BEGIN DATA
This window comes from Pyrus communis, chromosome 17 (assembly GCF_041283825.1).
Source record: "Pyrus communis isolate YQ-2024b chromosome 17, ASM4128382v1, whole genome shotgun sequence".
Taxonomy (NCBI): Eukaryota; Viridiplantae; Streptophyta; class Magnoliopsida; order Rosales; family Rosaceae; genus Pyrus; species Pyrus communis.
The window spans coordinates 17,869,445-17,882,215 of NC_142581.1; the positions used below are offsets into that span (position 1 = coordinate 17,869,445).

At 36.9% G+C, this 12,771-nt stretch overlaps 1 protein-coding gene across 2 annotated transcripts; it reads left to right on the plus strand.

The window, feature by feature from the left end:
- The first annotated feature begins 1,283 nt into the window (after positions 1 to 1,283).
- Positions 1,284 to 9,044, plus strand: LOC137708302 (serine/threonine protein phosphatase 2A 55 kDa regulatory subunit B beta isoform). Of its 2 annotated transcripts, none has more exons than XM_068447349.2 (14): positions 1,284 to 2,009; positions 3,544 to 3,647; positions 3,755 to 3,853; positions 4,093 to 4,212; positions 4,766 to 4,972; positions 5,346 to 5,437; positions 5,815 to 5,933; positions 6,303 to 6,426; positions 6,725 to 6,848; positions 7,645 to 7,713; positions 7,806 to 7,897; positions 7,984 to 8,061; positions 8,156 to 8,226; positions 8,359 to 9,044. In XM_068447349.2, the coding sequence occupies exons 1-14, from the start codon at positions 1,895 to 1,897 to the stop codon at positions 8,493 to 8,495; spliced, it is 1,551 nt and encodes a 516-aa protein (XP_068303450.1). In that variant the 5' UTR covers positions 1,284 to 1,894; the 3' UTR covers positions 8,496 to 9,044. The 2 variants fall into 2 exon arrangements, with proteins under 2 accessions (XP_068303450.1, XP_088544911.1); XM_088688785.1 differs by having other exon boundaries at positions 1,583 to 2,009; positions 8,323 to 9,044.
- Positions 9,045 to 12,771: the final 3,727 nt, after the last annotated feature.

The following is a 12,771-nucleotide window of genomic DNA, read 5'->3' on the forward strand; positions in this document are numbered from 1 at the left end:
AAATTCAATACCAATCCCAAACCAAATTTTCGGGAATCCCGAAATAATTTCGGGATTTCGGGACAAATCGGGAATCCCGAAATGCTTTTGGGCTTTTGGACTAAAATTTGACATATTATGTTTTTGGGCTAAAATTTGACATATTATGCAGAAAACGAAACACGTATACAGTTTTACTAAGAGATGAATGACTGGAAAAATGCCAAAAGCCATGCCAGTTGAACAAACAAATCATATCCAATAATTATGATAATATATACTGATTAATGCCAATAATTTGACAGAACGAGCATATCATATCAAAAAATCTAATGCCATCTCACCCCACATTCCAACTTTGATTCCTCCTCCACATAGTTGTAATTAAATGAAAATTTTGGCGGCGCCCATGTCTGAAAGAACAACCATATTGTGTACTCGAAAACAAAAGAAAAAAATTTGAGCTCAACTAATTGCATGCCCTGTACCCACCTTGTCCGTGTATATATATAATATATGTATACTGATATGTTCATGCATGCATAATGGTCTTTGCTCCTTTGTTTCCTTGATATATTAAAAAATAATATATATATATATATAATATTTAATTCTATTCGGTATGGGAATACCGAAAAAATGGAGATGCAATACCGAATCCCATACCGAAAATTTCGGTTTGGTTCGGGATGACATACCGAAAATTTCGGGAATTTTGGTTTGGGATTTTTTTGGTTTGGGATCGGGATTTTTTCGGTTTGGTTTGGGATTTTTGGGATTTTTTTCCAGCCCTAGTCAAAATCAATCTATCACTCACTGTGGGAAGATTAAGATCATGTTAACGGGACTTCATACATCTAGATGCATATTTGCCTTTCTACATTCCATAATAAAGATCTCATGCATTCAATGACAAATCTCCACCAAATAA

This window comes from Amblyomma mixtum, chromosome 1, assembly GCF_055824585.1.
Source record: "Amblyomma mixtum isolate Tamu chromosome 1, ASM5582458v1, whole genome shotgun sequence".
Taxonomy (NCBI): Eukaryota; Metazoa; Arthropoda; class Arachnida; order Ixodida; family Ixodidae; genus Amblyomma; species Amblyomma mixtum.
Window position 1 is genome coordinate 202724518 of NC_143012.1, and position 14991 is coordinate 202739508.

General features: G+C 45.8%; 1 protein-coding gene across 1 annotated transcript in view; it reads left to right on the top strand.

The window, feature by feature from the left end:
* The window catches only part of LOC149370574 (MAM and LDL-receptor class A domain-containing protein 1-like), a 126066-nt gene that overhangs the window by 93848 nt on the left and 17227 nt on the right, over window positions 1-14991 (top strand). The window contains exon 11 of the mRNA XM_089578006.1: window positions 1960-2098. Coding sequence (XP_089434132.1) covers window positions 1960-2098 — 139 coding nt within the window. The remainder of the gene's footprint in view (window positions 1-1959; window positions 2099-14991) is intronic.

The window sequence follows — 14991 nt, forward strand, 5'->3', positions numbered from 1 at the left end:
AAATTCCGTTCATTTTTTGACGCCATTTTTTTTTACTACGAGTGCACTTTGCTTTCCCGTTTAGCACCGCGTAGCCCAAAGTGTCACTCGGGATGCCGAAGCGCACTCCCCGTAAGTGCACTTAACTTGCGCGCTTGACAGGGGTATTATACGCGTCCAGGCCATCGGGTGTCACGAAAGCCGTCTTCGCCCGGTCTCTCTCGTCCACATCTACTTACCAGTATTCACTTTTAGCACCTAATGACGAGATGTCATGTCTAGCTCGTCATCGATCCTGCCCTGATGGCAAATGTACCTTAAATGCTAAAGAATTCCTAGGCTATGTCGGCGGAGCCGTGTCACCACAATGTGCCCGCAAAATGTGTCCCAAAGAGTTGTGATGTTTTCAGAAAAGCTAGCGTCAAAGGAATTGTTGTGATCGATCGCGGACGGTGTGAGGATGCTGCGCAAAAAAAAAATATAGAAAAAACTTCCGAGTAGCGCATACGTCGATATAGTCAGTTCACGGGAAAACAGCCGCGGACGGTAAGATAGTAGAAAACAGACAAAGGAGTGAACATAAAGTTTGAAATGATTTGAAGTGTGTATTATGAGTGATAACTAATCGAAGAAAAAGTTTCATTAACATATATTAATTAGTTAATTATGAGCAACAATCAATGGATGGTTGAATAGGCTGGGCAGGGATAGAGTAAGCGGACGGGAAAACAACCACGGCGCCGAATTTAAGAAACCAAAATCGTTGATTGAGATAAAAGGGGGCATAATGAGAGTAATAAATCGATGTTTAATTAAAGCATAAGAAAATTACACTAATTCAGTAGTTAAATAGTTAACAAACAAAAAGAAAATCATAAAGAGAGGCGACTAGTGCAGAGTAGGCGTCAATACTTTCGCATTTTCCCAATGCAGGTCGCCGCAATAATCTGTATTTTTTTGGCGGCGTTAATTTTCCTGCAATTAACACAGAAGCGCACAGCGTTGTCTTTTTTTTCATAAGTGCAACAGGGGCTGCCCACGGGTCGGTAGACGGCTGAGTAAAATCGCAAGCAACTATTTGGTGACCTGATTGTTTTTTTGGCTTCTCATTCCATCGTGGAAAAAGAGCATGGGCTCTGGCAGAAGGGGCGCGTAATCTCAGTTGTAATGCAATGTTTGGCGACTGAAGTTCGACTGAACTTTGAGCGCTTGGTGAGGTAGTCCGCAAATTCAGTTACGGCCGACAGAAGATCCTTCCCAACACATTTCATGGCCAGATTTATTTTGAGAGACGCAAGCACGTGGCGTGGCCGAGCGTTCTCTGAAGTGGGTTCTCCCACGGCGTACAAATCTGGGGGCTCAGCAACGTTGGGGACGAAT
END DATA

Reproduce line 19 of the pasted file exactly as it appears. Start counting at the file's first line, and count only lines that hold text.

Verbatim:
The window sequence follows — 14991 nt, forward strand, 5'->3', positions numbered from 1 at the left end: